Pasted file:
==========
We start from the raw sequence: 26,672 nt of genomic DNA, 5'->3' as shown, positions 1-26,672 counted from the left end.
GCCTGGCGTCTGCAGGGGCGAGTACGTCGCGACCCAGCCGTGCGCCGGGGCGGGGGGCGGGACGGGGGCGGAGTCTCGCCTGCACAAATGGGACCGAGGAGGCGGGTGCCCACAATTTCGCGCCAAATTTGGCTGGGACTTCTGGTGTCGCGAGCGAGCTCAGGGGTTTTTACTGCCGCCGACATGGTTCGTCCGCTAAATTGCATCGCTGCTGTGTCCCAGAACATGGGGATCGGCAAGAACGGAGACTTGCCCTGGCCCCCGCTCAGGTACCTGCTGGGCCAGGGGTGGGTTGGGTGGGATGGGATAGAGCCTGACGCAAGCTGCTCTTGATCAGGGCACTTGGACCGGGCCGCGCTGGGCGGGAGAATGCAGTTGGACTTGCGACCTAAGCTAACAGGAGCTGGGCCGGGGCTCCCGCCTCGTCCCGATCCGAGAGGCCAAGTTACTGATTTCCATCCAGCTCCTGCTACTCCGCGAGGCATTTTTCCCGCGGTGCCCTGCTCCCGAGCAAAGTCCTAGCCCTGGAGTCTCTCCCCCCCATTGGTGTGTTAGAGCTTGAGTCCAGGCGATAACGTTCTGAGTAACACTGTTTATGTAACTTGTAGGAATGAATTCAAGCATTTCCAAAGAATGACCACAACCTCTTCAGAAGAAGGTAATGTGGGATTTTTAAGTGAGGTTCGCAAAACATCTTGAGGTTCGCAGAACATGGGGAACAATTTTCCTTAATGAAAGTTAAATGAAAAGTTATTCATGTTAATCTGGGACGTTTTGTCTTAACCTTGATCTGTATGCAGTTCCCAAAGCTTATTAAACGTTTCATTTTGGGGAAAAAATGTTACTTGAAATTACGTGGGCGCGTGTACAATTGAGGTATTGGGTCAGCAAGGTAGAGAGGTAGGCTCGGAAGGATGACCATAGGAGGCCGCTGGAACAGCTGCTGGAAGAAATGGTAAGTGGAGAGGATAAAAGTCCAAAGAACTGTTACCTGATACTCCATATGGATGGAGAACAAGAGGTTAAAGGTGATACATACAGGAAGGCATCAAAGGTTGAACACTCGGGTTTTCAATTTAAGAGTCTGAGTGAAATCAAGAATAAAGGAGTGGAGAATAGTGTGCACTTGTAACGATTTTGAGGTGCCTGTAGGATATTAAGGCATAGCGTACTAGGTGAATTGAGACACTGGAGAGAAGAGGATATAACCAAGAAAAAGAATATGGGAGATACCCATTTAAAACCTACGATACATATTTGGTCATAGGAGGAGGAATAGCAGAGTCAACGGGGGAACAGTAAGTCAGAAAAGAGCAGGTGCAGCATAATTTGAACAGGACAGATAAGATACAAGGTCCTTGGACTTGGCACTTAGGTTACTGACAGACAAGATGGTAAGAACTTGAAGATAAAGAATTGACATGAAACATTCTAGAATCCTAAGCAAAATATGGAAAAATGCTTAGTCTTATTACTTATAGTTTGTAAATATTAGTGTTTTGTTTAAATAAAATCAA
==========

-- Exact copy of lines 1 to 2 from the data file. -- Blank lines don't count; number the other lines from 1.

We start from the raw sequence: 26,672 nt of genomic DNA, 5'->3' as shown, positions 1-26,672 counted from the left end.
GCCTGGCGTCTGCAGGGGCGAGTACGTCGCGACCCAGCCGTGCGCCGGGGCGGGGGGCGGGACGGGGGCGGAGTCTCGCCTGCACAAATGGGACCGAGGAGGCGGGTGCCCACAATTTCGCGCCAAATTTGGCTGGGACTTCTGGTGTCGCGAGCGAGCTCAGGGGTTTTTACTGCCGCCGACATGGTTCGTCCGCTAAATTGCATCGCTGCTGTGTCCCAGAACATGGGGATCGGCAAGAACGGAGACTTGCCCTGGCCCCCGCTCAGGTACCTGCTGGGCCAGGGGTGGGTTGGGTGGGATGGGATAGAGCCTGACGCAAGCTGCTCTTGATCAGGGCACTTGGACCGGGCCGCGCTGGGCGGGAGAATGCAGTTGGACTTGCGACCTAAGCTAACAGGAGCTGGGCCGGGGCTCCCGCCTCGTCCCGATCCGAGAGGCCAAGTTACTGATTTCCATCCAGCTCCTGCTACTCCGCGAGGCATTTTTCCCGCGGTGCCCTGCTCCCGAGCAAAGTCCTAGCCCTGGAGTCTCTCCCCCCCATTGGTGTGTTAGAGCTTGAGTCCAGGCGATAACGTTCTGAGTAACACTGTTTATGTAACTTGTAGGAATGAATTCAAGCATTTCCAAAGAATGACCACAACCTCTTCAGAAGAAGGTAATGTGGGATTTTTAAGTGAGGTTCGCAAAACATCTTGAGGTTCGCAGAACATGGGGAACAATTTTCCTTAATGAAAGTTAAATGAAAAGTTATTCATGTTAATCTGGGACGTTTTGTCTTAACCTTGATCTGTATGCAGTTCCCAAAGCTTATTAAACGTTTCATTTTGGGGAAAAAATGTTACTTGAAATTACGTGGGCGCGTGTACAATTGAGGTATTGGGTCAGCAAGGTAGAGAGGTAGGCTCGGAAGGATGACCATAGGAGGCCGCTGGAACAGCTGCTGGAAGAAATGGTAAGTGGAGAGGATAAAAGTCCAAAGAACTGTTACCTGATACTCCATATGGATGGAGAACAAGAGGTTAAAGGTGATACATACAGGAAGGCATCAAAGGTTGAACACTCGGGTTTTCAATTTAAGAGTCTGAGTGAAATCAAGAATAAAGGAGTGGAGAATAGTGTGCACTTGTAACGATTTTGAGGTGCCTGTAGGATATTAAGGCATAGCGTACTAGGTGAATTGAGACACTGGAGAGAAGAGGATATAACCAAGAAAAAGAATATGGGAGATACCCATTTAAAACCTACGATACATATTTGGTCATAGGAGGAGGAATAGCAGAGTCAACGGGGGAACAGTAAGTCAGAAAAGAGCAGGTGCAGCATAATTTGAACAGGACAGATAAGATACAAGGTCCTTGGACTTGGCACTTAGGTTACTGACAGACAAGATGGTAAGAACTTGAAGATAAAGAATTGACATGAAACATTCTAGAATCCTAAGCAAAATATGGAAAAATGCTTAGTCTTATTACTTATAGTTTGTAAATATTAGTGTTTTGTTTAAATAAAATCAA